When cultures collide: building visibility and unity with art
Professor Rakowitz awarded major showings in Chicago and London
As the child of immigrant parents from distinctly different cultures, Northwestern University’s Michael Rakowitz knows exactly what it’s like to live in a place where different cultures meet.
His artistic output, which often serves as a placeholder for decimated cultures and displaced people, will be on view in two major public arenas starting Sept. 16 with the opening of a new Chicago exhibition, followed by the March 2018 unveiling of a new sculpture in London.
Rakowitz is a professor of art theory and practice in Northwestern’s Weinberg College of Arts and Sciences. His mother is the daughter of Arabic Jews from Iraq who migrated to the United States in the 1940s, and his father was born in Brooklyn to parents with Hungarian, Polish and Russian ancestry. He was raised in his grandparents’ home in the Great Neck region of Long Island, New York, in surroundings that featured carpets and artwork from Baghdad and home-cooked Iraqi meals on the table. His upbringing allowed Rakowitz to experience the security and normalcy that comes from living in a household where different traditions came together without too much friction.
A crucial moment in his artistic life came in 1990 when he witnessed media coverage of the Persian Gulf War and saw the place that his grandparents fled from being invaded and destroyed by the place they fled to.
His largest body of work seeks to reconstruct more than 7,000 artifacts destroyed in the aftermath of the Iraq War.
“All of the work I’ve been wrestling with since has looked at invisibility as a form of marginality and at the precarious status of different citizens and different objects when they’re made invisible or voiceless,” Rakowitz said.
Rakowitz’s work, which encompasses drawing, sculpture and installation, largely has been presented outside of galleries and museums and in the public realm. His projects include custom-built inflatable shelters for the homeless and a food truck called “Enemy Kitchen” that serves Iraqi food prepared by Iraqi refugee chefs with the assistance of Iraqi War veterans.
His largest body of work is the ongoing project, “The Invisible Enemy Should Not Exist,” which seeks to reconstruct more than 7,000 artifacts from the Iraq Museum that were destroyed or looted in the aftermath of the Iraq War.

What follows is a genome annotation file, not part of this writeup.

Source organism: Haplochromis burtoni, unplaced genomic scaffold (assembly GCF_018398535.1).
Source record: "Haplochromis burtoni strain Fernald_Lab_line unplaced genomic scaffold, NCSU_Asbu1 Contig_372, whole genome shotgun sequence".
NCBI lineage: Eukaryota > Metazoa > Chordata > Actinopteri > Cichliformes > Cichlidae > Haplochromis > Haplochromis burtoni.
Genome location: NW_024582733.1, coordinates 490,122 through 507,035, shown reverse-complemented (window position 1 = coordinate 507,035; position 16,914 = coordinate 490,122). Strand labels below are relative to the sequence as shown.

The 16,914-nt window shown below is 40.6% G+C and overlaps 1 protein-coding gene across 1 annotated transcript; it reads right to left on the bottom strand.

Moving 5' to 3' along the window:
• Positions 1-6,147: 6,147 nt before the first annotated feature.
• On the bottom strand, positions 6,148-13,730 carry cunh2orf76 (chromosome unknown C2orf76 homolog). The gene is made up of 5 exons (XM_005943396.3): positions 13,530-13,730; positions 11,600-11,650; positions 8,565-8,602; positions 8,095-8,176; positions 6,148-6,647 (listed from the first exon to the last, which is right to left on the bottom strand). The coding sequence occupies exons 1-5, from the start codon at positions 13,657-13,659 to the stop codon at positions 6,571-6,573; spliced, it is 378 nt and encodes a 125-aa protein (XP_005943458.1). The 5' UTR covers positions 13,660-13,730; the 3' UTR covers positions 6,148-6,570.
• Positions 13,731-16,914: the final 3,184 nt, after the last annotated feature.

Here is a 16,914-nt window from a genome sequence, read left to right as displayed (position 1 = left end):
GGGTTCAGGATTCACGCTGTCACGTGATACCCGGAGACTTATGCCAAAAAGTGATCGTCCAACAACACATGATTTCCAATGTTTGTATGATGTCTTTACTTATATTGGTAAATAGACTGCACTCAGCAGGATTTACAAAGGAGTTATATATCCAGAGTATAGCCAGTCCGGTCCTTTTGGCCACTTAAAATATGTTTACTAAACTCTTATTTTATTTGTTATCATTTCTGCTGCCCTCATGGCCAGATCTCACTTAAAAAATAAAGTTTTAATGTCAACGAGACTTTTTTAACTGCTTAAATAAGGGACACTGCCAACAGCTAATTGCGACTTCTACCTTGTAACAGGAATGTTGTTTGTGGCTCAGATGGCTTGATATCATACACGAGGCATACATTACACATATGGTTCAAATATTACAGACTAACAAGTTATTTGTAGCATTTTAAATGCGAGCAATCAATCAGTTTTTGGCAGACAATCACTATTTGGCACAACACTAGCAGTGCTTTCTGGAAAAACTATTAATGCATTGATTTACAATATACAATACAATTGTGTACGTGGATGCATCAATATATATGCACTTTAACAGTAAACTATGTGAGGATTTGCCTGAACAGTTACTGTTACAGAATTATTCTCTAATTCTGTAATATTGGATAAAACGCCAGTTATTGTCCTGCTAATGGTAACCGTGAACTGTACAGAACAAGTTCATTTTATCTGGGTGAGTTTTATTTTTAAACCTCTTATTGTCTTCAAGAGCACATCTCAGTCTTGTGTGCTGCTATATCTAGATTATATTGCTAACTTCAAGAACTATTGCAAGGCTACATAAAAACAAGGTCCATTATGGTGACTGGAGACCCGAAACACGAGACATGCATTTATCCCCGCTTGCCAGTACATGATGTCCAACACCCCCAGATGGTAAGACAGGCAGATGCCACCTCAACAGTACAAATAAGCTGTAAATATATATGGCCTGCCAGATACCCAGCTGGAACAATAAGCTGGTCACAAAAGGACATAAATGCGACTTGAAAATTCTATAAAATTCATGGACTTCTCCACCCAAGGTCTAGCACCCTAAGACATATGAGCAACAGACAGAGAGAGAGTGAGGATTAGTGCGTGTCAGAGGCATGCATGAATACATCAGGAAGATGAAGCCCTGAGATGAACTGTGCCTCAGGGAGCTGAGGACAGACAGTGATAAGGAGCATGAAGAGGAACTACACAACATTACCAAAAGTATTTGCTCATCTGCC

Rather than seeking to replace the irreplaceable, the project looks at the measurements of the lost objects from a database at the Oriental Institute or through Interpol and reconstructs them using the packaging of foodstuffs, newspapers and other materials of cultural visibility commonly found in Arabic neighborhoods in the U.S.
Public work on view during 2017/18
Rakowitz’s artwork will be on view this year in two major public spaces. Sept. 16, 2017 through March 4, 2018, the Museum of Contemporary Art Chicago presents the exhibition Michael Rakowitz: Backstroke of the West, which will feature several works from “The Invisible Enemy Should Not Exist.” Also on view will be Rakowitz’s project “Spoils” from 2011, in which the artist served a meal on Saddam Hussein’s dinnerware. His pop-up food truck “Enemy Kitchen,” will appear on the museum plaza on designated dates and serve free food to Chicago’s hungry public until it runs out.
London’s Fourth Plinth commission awarded Rakowitz the opportunity to build a sculpture in Trafalgar Square, one of the world’s premiere outdoor public art spaces. He is working on resurrecting a life-size replica of a Lamassu, the protective deity that stood at the gate of Nineveh until it was destroyed by the Islamic State in 2015. The winged bull will stand 14 feet high and be constructed from more than 3,000 empty metal Iraqi date syrup cans. The sculpture will be unveiled in Trafalgar Square in March of 2018 and be on view through February of 2020.
“At a time when the situation in the Middle East is worse, displacing refugees from Iraq, Mosel and Syria, and the immigration issue is worse, it heartens me and gives me a lot of hope for London to want the sculpture at this time. The Lamassu becomes a surrogate space holder for the people who have left this place and the artifacts that have been removed,” Rakowitz said.
Rakowitz has taught for more than a decade at Northwestern. He instructs both undergraduate and graduate art students and teaches a freshman seminar for non-arts majors.
“One of the things I try to prepare for and accommodate in my classes is to allow everyone to enter with their own abstract language, their own set of concerns and their own frames of reference. Art theory and practice classes are a great space for interrogation and a certain amount of critical and analytical thinking. Showing students that there is never really a right and wrong answer can be a liberating surprise for students in other fields of study,” Rakowitz said.
“My hope is that my students come out embracing how art can confound us and understanding that confusion can be cherished and not be something that alienates.”